1945  Since neither auxiliaries nor warships must be ‘owned’ by the State, there is no need for such ships to qualify as government property in accordance with the applicable domestic regulations. The ship’s use by the armed forces for exclusively non-commercial government purposes – which, of course, must be limited to the humanitarian functions justifying protection under Article 22 – is sufficient. Hence, a merchant vessel converted into a hospital ship will become a ‘military hospital ship’ if it is operated by, or under the exclusive control of, the armed forces, and if it exclusively serves the humanitarian functions described in Article 22.[43] The same holds true for a hospital ship leased from a private owner, whether an individual or a company. This stringent criterion remains without prejudice to the fact that vessels operated by other agencies may, depending on the circumstances, qualify for protection on the basis of other provisions of international humanitarian law, such as Article 21 of the Fourth Convention.
1946  Military hospital ships need not be operated by the navy; they may be operated by, or be under the exclusive control of, any branch of a State’s regular armed forces. However, hospital ships operated by State organs or government institutions other than the armed forces do not enjoy protection under Article 22 because they do not qualify as ‘military’. Hospital ships operated by State organs other than the armed forces would qualify as State ships that may be captured as booty of war. It must be emphasized, however, that State ships are not liable to attack unless they qualify as lawful objects of attack as a result of their use, location or purpose.[44]
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c. Nationality of military hospital ships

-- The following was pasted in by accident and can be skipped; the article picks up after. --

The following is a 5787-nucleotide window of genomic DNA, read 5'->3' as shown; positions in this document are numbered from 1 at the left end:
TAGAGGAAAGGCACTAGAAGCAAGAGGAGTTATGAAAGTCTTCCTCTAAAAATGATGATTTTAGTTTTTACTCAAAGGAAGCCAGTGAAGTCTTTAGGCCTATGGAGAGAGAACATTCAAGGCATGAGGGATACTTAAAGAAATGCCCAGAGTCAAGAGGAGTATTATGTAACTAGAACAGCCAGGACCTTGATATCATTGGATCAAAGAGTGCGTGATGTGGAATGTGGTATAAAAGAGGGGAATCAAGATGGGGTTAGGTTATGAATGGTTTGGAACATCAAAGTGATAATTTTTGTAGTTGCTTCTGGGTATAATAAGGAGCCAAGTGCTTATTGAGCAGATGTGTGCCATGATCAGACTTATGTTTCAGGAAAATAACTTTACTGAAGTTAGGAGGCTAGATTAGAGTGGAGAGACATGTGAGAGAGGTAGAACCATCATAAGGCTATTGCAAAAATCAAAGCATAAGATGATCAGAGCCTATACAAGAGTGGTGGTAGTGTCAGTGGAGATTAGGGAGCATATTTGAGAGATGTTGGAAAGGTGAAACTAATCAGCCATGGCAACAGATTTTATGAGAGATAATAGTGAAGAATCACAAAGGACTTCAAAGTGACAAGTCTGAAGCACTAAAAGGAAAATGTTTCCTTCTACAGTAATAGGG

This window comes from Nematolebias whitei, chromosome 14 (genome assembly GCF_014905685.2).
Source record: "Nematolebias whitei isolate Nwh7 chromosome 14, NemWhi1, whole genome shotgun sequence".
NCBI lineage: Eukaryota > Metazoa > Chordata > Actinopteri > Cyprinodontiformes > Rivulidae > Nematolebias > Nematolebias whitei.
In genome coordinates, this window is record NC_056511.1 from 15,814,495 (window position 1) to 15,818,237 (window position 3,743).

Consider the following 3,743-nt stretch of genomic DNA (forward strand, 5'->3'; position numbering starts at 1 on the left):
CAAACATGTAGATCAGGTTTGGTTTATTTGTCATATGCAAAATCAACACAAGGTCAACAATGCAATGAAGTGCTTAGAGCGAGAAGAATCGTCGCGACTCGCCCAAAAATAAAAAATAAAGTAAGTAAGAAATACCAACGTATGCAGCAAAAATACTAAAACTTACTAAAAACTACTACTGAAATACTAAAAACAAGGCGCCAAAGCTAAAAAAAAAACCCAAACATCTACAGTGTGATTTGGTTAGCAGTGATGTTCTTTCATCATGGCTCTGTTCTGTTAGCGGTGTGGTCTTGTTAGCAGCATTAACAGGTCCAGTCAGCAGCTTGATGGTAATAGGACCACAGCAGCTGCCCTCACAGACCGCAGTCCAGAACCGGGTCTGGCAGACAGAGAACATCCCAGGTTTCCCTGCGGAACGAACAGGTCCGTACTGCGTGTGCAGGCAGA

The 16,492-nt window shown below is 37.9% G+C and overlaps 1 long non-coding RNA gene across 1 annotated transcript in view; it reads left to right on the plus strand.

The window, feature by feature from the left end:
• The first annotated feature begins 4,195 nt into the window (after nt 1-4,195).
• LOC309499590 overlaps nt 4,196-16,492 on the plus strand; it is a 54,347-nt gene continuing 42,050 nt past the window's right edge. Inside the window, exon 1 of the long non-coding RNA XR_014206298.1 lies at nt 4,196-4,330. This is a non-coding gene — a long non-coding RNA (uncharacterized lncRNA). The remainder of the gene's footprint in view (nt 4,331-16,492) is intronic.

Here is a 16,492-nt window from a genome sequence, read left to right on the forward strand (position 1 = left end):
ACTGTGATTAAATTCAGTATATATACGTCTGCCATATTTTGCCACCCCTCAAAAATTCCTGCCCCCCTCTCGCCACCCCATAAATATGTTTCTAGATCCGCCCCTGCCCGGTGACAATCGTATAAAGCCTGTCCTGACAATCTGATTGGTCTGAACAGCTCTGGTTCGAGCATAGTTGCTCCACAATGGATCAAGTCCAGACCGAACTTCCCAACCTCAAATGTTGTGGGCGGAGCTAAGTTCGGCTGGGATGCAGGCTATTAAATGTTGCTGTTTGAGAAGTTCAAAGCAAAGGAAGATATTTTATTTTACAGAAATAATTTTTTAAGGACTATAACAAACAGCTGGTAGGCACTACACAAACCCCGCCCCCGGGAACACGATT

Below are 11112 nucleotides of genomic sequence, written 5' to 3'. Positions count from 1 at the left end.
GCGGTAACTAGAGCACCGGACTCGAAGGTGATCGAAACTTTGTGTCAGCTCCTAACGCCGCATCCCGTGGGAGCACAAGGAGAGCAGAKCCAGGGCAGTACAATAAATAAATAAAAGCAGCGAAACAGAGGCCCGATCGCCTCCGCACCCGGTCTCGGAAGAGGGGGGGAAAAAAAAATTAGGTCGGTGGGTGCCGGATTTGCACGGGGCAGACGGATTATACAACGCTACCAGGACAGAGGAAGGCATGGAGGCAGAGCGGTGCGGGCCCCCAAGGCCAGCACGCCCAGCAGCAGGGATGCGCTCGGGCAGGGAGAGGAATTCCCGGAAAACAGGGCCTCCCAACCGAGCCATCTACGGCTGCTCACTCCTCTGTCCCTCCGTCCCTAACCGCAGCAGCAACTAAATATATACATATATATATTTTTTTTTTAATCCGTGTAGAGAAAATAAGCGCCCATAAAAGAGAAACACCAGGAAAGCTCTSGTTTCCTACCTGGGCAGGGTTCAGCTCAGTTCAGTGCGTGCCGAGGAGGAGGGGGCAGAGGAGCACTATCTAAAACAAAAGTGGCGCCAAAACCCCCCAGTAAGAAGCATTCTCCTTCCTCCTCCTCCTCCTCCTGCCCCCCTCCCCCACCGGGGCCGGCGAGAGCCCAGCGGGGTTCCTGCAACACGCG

1947  Article 22 refers to ‘the Powers’ that must have built or equipped military hospital ships.[45] According to a textual interpretation, that provision could be understood as applying to military hospital ships of the States that are Parties to the conflict and also to those flying the flags of neutral States. The fact that the term ‘Powers’ is used does not necessarily indicate that it means ‘belligerent Powers’, because in other provisions of the Second Convention, the term ‘Powers’ is used for ‘Protecting’ or ‘neutral Powers’[46] and for ‘adverse Powers’.[47] However, the remaining wording and the context of Article 22 reveal that its scope of application is limited to military hospital ships flying the flag of a belligerent State, i.e. they must have the nationality of one of the Parties to an international armed conflict. The express prohibition of attacks against military hospital ships only makes sense if they are of enemy nationality. The same holds true with regard to the belligerents’ rights under Article 31(1). Neutral military hospital ships are warships or auxiliaries, enjoying sovereign immunity,[48] and an attack against them or visiting and searching them would constitute a violation of the flag State’s rights.[49] Neutral non-military hospital ships, i.e. those operated by neutral National Red Cross or Red Crescent Societies, officially recognized relief societies or private individuals, are regulated only in Article 25 of the Second Convention. Had the drafters of the Convention intended to grant protection to neutral military hospital ships, an explicit reference to such ships would have been necessary and included in the treaty. Also, the drafting history of the 1899 Hague Convention (III) shows that the delegates distinguished only between belligerent hospital ships that are either government or private ships, and neutral hospital ships that are utilized by private entities or individuals. There was no reference to (military) hospital ships belonging to, or operated by, a neutral flag State.[50]